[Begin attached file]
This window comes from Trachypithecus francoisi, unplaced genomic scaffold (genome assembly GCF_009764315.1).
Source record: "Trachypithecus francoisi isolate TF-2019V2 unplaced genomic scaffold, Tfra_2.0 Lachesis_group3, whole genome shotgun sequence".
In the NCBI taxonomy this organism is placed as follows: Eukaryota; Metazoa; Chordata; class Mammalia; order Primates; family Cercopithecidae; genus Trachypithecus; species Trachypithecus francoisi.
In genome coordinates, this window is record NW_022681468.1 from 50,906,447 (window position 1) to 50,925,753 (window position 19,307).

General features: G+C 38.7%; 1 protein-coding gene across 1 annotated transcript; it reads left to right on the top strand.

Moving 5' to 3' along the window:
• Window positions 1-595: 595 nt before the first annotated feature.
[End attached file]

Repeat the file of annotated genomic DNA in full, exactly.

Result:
This window comes from Trachypithecus francoisi, unplaced genomic scaffold (genome assembly GCF_009764315.1).
Source record: "Trachypithecus francoisi isolate TF-2019V2 unplaced genomic scaffold, Tfra_2.0 Lachesis_group3, whole genome shotgun sequence".
In the NCBI taxonomy this organism is placed as follows: Eukaryota; Metazoa; Chordata; class Mammalia; order Primates; family Cercopithecidae; genus Trachypithecus; species Trachypithecus francoisi.
In genome coordinates, this window is record NW_022681468.1 from 50,906,447 (window position 1) to 50,925,753 (window position 19,307).

General features: G+C 38.7%; 1 protein-coding gene across 1 annotated transcript; it reads left to right on the top strand.

Moving 5' to 3' along the window:
• Window positions 1-595: 595 nt before the first annotated feature.